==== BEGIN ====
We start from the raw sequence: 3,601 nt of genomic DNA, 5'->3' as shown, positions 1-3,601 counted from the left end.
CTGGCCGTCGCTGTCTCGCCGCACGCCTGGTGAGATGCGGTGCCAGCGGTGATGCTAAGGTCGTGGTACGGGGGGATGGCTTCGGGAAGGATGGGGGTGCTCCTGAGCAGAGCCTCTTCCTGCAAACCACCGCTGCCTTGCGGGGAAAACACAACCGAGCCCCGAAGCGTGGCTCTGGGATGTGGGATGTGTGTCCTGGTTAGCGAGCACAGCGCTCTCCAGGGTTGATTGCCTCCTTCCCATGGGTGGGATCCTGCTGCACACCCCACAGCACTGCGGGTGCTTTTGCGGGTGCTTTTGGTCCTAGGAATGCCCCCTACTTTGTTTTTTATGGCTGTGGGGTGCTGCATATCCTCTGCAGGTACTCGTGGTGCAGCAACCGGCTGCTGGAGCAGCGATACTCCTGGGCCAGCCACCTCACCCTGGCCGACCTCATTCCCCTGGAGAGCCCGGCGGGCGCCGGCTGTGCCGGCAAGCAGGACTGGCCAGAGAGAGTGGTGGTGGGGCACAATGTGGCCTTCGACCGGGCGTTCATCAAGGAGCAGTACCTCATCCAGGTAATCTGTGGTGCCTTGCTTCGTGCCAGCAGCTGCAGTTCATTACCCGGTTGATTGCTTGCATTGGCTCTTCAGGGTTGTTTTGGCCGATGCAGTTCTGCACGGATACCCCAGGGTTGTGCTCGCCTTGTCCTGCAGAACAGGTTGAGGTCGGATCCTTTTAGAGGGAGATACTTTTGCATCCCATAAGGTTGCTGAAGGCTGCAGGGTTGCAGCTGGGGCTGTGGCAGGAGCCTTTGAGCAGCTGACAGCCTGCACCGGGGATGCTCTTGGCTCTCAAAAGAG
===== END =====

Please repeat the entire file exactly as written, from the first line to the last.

We start from the raw sequence: 3,601 nt of genomic DNA, 5'->3' as shown, positions 1-3,601 counted from the left end.
CTGGCCGTCGCTGTCTCGCCGCACGCCTGGTGAGATGCGGTGCCAGCGGTGATGCTAAGGTCGTGGTACGGGGGGATGGCTTCGGGAAGGATGGGGGTGCTCCTGAGCAGAGCCTCTTCCTGCAAACCACCGCTGCCTTGCGGGGAAAACACAACCGAGCCCCGAAGCGTGGCTCTGGGATGTGGGATGTGTGTCCTGGTTAGCGAGCACAGCGCTCTCCAGGGTTGATTGCCTCCTTCCCATGGGTGGGATCCTGCTGCACACCCCACAGCACTGCGGGTGCTTTTGCGGGTGCTTTTGGTCCTAGGAATGCCCCCTACTTTGTTTTTTATGGCTGTGGGGTGCTGCATATCCTCTGCAGGTACTCGTGGTGCAGCAACCGGCTGCTGGAGCAGCGATACTCCTGGGCCAGCCACCTCACCCTGGCCGACCTCATTCCCCTGGAGAGCCCGGCGGGCGCCGGCTGTGCCGGCAAGCAGGACTGGCCAGAGAGAGTGGTGGTGGGGCACAATGTGGCCTTCGACCGGGCGTTCATCAAGGAGCAGTACCTCATCCAGGTAATCTGTGGTGCCTTGCTTCGTGCCAGCAGCTGCAGTTCATTACCCGGTTGATTGCTTGCATTGGCTCTTCAGGGTTGTTTTGGCCGATGCAGTTCTGCACGGATACCCCAGGGTTGTGCTCGCCTTGTCCTGCAGAACAGGTTGAGGTCGGATCCTTTTAGAGGGAGATACTTTTGCATCCCATAAGGTTGCTGAAGGCTGCAGGGTTGCAGCTGGGGCTGTGGCAGGAGCCTTTGAGCAGCTGACAGCCTGCACCGGGGATGCTCTTGGCTCTCAAAAGAG